According to Numbers 19:2: “Speak unto the children of Israel, that they bring thee a red heifer without spot, wherein is no blemish, and upon which never came yoke”. 1
The Book of Numbers stipulates that the animal must not have hairs of any other color, must be in perfect health, and it must not have been used to perform work (Numbers 19:2). The heifer is then ritually slaughtered (Numbers 19:3) and burned outside of the camp (Numbers 19:3–6). Cedar wood, hyssop, and scarlet are added to the fire, and the remaining ashes are placed in a vessel containing pure water (Numbers 19:9).
In order to purify a person who has become ritually contaminated by contact with a corpse, water from the vessel is sprinkled on him, using a bunch of hyssop, on the third and seventh day of the purification process (Numbers 19:18–19).
The priest who performs the ritual then becomes ritually unclean, and must then bathe himself and his clothes in a ritual bath. He was be deemed impure until evening.
The Mishnah, the central compilation of Rabbinic Oral Law, contains a tractate on the Red Heifer, Tractate Parah (“Cow”) in Seder Taharot, which explains the procedures involved. The tractate has no existing Gemara, although commentary on key elements of the procedure is found in the Gemara for other tractates of the Talmud.
The animal must be entirely of one color, and there are a series of tests listed by the rabbis to ensure this, for instance, the hair of the cow must be absolutely straight (to ensure that the cow had not previously been yoked, as this is a disqualifier). According to Mishnah Parah, the presence of two black hairs invalidates a Red Heifer. In addition to the usual requirements of an unblemished animal for sacrifice.
According to Jewish tradition, only nine Red Heifers were actually slaughtered in the period extending from Moses to the destruction of the Second Temple. Mishnah Parah recounts eight, stating that Moses prepared the first, Ezra the second, Simon the Just and Yohanan the High Priest prepared two each, and Elioenai ben HaQayaph and Hanameel the Egyptian prepared one each (Mishnah Parah 3:5).
The absolute rarity of the animal, combined with the detailed ritual in which it is used, have given the Red Heifer special status in Jewish tradition. It is cited as the prime example of a khok, or biblical law for which there is no apparent logic, and is therefore of absolute Divine origin.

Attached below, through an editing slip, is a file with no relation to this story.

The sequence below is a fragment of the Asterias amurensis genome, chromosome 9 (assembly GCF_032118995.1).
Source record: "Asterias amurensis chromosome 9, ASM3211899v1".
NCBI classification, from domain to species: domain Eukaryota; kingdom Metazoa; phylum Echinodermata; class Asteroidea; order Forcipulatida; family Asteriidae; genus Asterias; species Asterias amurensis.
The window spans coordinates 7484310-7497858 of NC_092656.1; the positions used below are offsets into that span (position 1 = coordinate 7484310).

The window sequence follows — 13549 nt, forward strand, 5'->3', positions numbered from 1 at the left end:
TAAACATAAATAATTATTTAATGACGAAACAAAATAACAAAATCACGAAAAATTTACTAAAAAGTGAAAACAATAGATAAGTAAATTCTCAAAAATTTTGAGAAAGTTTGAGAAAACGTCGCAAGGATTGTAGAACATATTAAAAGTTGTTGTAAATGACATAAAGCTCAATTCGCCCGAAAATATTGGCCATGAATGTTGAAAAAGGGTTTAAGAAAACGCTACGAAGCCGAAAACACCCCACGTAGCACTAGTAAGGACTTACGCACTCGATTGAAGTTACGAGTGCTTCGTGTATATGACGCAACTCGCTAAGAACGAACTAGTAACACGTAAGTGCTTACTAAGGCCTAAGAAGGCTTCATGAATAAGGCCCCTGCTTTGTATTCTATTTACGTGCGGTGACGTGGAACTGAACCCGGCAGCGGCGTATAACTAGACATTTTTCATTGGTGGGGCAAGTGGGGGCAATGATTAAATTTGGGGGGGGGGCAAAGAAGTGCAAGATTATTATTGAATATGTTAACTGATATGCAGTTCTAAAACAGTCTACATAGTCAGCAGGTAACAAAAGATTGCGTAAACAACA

Because the state of ritual purity obtained through the ashes of a Red Heifer is a necessary prerequisite for participating in Temple service, efforts have been made in modern times by Jews wishing for biblical ritual purity and in anticipation of the building of The Third Temple to locate a red heifer and recreate the ritual. However, multiple candidates have been disqualified, as late as 2002.
When a person became ceremonially unclean by some contact with an unclean animal or person or by contact with a dead person, he was required to go through a ritual cleansing. The material for this purification was composed of running water and the ashes of the “red heifer” (Num. 19).
The ashes were prepared as follows:
A heifer, without blemish, and which had never been yoked, was slaughtered outside the camp.
The son and successor of the high priest dipped his finger in the blood and sprinkled it seven times toward the sanctuary.
The heifer was burned in the presence of the priest, who, at the same time, took the cedar wood, hyssop, and scarlet wood, and cast them into the flames.
A man who was free from defilement gathered the ashes and carried them to a clean place, still outside the camp, where they were stored for use as needed. All persons who were involved with this ceremony were considered unclean until that evening.
When someone needed to have the purification rite performed on him, a man, who was himself free from defilement, took some of the ashes, put them in a vessel, and poured some fresh running water over them.
He dipped a bunch of hyssop into the mixture and sprinkled it upon the person to be purified, once three days after the uncleanness had been contracted, and again seven days after.
At the same time, the tent in which a corpse had lain and all the furniture were sprinkled with the same water.
The red heifer offering is called a sin offering (Num. 19:9,17), and it portrays the sacrifice of Christ as the medium of the believer’s cleansing from the pollution contracted by his contact with the world. The order of cleansing is:
The slaying of the sacrifice
The sevenfold sprinkling of the blood, showing the completed putting away of the believers sins before God (Heb. 9:12–14).
The burning of the sacrifice to ashes and their preservation as a memorial of the sacrifice
The cleansing by sprinkling with ashes mixed with water, typical of the Holy Spirit and the Word of God (John 7:37–39; Eph. 5:26).
The whole ritual shows the fact that the Holy Spirit used the Word of God to convict the believer of sin, thus making the believer conscious that the guilt of sin was to be borne by Christ in His sacrifice. Instead of losing hope, the convicted believer confesses the unworthy act and is forgiven and cleansed (John 13:3–10; 1 John 1:7–10).
This introduction is from the Wikipedia article “Red Heifer”.↩